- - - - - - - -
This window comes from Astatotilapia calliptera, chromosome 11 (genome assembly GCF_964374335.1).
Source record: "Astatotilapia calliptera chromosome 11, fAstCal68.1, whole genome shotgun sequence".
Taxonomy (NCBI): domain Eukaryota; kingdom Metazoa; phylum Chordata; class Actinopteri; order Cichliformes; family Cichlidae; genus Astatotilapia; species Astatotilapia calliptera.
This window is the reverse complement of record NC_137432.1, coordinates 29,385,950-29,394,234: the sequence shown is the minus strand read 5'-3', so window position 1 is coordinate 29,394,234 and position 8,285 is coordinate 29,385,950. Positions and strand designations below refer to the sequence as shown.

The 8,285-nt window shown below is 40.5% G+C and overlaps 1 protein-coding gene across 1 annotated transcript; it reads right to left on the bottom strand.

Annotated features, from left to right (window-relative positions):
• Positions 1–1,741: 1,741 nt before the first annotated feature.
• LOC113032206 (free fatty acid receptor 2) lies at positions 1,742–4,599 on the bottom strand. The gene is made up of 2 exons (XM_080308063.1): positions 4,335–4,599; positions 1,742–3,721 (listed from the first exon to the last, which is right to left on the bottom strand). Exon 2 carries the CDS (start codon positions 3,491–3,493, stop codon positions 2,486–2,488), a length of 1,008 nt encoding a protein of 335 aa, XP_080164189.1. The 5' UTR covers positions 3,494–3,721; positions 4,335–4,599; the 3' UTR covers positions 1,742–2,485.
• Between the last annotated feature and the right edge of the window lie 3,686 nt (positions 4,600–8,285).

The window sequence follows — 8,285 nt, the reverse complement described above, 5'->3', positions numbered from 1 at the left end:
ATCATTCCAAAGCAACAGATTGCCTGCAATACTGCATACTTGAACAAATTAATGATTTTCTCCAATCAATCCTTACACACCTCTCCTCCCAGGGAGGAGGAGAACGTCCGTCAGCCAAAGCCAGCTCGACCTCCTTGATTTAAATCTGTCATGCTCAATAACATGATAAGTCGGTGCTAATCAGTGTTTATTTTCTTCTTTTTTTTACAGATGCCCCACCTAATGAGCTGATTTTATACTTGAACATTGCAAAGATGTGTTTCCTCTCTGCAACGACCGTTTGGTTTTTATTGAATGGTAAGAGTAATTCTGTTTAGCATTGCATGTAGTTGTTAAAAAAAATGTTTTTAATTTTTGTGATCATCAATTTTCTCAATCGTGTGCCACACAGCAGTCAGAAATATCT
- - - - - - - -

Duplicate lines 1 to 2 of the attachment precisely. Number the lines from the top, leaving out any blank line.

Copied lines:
This window comes from Astatotilapia calliptera, chromosome 11 (genome assembly GCF_964374335.1).
Source record: "Astatotilapia calliptera chromosome 11, fAstCal68.1, whole genome shotgun sequence".